The first impression that I got out of this Razer Abyssus review is that the mouse performs better than it looks. How so? Firstly, it is a very basic-looking mouse which has only the very fundamental functionality that you’ll find in almost any other mice. It does not consist of any additional buttons besides the usual left and right buttons along with the middle scroll wheel. Also, there aren’t any noticeable curves or ergonomic features that you can see, at least from a first glance of it.
Was all of this intentional? Sure, considering that the Abyssus is the cheapest of the range of all Razer’s gaming mice. Indeed, it is only priced at $50. For a gaming mouse, that is a little on the lower end of the price spectrum. Despite that, is the price really justified? I mean, sure it has a Razer logo and all but you could probably get a similar mouse of the same specifications at $20 – $30 from lesser brands. In order to live up to its price tag, the Abyssus would have to perform extra well within all the other important aspects, which it does to a significant extent.
The Razer Abyssus comes with a 3500 DPI optical sensor which, while it might seem a tad low, is really more than sufficient for almost any gamers at all. It’s a well-documented fact with sufficient evidence to back it up but this isn’t the place for it. Anyone who insists that he or she requires more than 3000 DPI to “play well” is just deluding himself or herself. Placebo effect is what this is.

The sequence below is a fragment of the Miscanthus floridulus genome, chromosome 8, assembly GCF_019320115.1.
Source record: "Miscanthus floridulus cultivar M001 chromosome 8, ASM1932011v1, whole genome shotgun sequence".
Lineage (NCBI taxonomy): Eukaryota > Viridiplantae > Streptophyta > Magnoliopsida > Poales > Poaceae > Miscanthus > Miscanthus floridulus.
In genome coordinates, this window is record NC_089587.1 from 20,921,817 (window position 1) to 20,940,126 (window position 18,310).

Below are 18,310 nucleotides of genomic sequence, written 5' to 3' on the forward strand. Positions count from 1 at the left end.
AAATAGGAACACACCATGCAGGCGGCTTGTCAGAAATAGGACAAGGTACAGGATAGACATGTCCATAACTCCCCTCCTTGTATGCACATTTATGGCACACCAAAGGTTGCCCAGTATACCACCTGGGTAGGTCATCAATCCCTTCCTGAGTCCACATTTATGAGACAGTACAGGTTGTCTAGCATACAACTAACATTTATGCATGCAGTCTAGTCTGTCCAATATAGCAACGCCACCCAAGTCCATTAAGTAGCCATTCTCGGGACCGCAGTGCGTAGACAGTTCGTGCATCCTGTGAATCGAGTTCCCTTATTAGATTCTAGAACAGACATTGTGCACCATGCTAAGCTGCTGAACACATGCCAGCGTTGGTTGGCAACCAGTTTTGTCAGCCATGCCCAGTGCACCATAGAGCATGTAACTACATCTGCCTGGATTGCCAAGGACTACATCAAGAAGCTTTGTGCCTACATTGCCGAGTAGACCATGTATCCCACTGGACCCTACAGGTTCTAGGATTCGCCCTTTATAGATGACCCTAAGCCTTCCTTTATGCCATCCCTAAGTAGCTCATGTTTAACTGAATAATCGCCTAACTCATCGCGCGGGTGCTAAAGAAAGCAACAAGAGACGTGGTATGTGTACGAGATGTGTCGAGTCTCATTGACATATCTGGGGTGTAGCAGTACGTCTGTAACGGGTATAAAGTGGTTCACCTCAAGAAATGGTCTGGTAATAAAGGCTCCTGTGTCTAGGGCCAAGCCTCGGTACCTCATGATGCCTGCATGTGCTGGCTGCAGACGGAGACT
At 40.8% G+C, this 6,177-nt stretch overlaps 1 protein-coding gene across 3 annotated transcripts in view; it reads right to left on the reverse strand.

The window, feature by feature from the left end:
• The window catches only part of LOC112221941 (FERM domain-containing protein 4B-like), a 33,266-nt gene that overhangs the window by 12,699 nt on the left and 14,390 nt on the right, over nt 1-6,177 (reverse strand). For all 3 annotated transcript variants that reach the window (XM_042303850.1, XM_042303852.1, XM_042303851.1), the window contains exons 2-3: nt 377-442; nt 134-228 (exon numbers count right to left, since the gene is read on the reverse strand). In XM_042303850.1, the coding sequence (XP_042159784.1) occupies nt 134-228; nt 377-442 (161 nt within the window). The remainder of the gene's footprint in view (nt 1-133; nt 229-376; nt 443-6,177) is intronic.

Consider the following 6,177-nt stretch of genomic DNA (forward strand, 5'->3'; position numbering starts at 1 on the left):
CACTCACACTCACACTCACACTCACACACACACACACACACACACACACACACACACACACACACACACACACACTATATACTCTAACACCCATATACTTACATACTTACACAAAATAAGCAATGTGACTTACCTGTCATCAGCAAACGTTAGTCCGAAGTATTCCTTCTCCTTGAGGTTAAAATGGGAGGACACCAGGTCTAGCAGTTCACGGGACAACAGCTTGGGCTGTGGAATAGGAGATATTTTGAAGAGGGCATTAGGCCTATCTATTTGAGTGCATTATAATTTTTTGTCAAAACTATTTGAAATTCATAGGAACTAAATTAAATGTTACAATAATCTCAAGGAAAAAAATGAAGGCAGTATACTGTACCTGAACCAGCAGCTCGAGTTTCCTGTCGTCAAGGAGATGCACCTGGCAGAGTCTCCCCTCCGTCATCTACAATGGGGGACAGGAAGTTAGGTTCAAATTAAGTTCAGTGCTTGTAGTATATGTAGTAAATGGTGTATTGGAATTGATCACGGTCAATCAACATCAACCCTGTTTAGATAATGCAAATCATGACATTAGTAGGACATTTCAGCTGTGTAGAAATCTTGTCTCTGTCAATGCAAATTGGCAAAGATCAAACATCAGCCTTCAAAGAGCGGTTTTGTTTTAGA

Anyway, back to the real stuff. The Abyssus has no additional buttons for inputting your key binds, macros and whatnot. This is really one of its most major drawbacks. I’m a fairly hardcore gamer myself and I find myself contented with the mere 2 programmable buttons that the DeathAdder comes with. Heck, I don’t even use them for most of the other games besides MMOs. But having tested the Abyssus myself, this aspect does seem severely lacking. If you play any MMO games at all, it would help greatly to have 2 easily accessible buttons on your mouse instead of having to bind your hotkeys to the dreaded ALT + 5 or god forbid, SHIFT + 6 and other keys further away from the WASD movement keys. Yes, that does happen particularly in games like World of Warcraft. It isn’t game breaking, that’s for sure and it’ll perform nicely for FPS type of games but if you’re any serious MMO gamer, you might want to consider another option.
In terms of its comfort level, the Abyssus does this pretty nicely. I’m a hybrid grip user and both claw and palm styles are usable with this particular mouse. Also, despite its symmetrical shape in order to account for its ambidextrous design, it feels surprisingly comfortable when gripping it with either styles. Granted, it doesn’t accord you the level of comfort compared to what you can probably attain with the DeathAdder or Logitech’s G700S but it’s close enough.
Its weight however is at a mere 2.5 ounces, which makes it really light. In fact, its weight of 2.5 ounces effectively makes it the second lightest gaming mouse that we’ve come across so far (the lightest being the Orochi at 2.4 ounces). As expected though, it doesn’t have an adjustable weight option so you’ll have to get used to its light-weight feature first. This might take days or perhaps weeks depending on how heavy your current mouse is but generally there shouldn’t be a problem.